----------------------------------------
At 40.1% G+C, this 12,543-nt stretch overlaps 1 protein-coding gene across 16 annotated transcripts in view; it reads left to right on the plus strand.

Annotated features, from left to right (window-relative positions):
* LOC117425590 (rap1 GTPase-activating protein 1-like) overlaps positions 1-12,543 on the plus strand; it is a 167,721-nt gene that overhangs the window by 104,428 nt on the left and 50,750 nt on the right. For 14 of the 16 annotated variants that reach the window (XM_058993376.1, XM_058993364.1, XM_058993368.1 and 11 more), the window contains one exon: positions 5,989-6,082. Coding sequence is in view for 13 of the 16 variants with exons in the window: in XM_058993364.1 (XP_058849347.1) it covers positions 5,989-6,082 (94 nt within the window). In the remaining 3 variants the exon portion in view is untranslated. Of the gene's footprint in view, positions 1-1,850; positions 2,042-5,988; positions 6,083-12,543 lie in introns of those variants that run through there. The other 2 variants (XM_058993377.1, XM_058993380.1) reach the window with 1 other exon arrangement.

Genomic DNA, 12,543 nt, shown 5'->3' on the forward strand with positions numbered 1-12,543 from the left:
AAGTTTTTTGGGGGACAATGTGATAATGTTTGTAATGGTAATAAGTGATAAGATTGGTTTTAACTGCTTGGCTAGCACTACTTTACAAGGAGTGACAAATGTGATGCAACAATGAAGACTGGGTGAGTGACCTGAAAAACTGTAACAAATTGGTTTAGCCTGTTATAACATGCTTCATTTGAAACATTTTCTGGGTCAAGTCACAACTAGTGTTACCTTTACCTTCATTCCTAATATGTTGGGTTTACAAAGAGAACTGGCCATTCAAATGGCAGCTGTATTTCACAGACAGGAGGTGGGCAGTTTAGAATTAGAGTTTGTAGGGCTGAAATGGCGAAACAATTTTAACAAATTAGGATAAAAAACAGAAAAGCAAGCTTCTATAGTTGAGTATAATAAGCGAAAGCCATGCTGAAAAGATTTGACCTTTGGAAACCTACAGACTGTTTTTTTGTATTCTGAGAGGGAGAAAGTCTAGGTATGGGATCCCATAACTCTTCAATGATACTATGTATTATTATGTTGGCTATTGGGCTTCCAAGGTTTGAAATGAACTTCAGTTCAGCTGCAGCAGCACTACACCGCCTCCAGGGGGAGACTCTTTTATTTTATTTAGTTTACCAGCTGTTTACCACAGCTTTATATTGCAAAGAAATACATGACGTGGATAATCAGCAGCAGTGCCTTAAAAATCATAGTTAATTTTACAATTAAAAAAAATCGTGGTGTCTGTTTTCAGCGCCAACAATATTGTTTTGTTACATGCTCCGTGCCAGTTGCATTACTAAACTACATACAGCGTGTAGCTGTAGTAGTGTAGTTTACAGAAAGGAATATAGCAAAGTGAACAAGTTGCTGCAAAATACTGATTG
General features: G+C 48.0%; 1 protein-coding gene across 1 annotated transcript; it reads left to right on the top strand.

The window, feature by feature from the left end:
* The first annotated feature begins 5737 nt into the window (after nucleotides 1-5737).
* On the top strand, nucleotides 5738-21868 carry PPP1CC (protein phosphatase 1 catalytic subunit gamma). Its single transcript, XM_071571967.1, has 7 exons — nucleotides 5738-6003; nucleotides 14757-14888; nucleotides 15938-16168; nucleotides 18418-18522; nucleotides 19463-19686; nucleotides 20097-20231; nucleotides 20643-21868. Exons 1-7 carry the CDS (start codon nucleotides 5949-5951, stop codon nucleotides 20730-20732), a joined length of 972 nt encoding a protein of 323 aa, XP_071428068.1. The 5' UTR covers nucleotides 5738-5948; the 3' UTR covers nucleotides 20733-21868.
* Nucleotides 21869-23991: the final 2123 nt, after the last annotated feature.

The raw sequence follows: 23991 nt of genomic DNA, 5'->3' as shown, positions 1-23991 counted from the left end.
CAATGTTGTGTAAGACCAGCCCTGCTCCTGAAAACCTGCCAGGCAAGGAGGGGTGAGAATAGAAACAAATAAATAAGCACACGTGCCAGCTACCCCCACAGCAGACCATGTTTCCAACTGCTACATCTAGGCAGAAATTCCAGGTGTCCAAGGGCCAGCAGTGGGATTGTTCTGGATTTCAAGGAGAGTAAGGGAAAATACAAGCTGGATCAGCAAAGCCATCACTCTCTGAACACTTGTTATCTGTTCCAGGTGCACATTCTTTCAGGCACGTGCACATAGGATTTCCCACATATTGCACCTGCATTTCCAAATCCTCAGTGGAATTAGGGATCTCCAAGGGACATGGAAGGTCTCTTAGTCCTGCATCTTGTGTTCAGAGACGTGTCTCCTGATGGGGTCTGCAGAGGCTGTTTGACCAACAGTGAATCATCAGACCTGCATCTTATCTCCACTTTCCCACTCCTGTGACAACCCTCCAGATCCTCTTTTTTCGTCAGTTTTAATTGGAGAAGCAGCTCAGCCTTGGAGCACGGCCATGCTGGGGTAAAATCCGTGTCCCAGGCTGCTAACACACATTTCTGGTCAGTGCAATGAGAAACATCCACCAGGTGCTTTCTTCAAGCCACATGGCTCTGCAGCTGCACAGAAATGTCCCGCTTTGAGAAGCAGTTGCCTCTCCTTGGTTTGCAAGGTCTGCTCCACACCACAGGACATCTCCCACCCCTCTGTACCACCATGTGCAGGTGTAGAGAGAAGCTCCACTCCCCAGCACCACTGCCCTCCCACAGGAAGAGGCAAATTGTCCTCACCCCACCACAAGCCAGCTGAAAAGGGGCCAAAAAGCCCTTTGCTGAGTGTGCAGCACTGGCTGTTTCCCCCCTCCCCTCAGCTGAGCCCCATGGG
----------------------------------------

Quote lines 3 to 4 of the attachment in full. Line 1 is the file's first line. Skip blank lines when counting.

* LOC117425590 (rap1 GTPase-activating protein 1-like) overlaps positions 1-12,543 on the plus strand; it is a 167,721-nt gene that overhangs the window by 104,428 nt on the left and 50,750 nt on the right. For 14 of the 16 annotated variants that reach the window (XM_058993376.1, XM_058993364.1, XM_058993368.1 and 11 more), the window contains one exon: positions 5,989-6,082. Coding sequence is in view for 13 of the 16 variants with exons in the window: in XM_058993364.1 (XP_058849347.1) it covers positions 5,989-6,082 (94 nt within the window). In the remaining 3 variants the exon portion in view is untranslated. Of the gene's footprint in view, positions 1-1,850; positions 2,042-5,988; positions 6,083-12,543 lie in introns of those variants that run through there. The other 2 variants (XM_058993377.1, XM_058993380.1) reach the window with 1 other exon arrangement.

Genomic DNA, 12,543 nt, shown 5'->3' on the forward strand with positions numbered 1-12,543 from the left: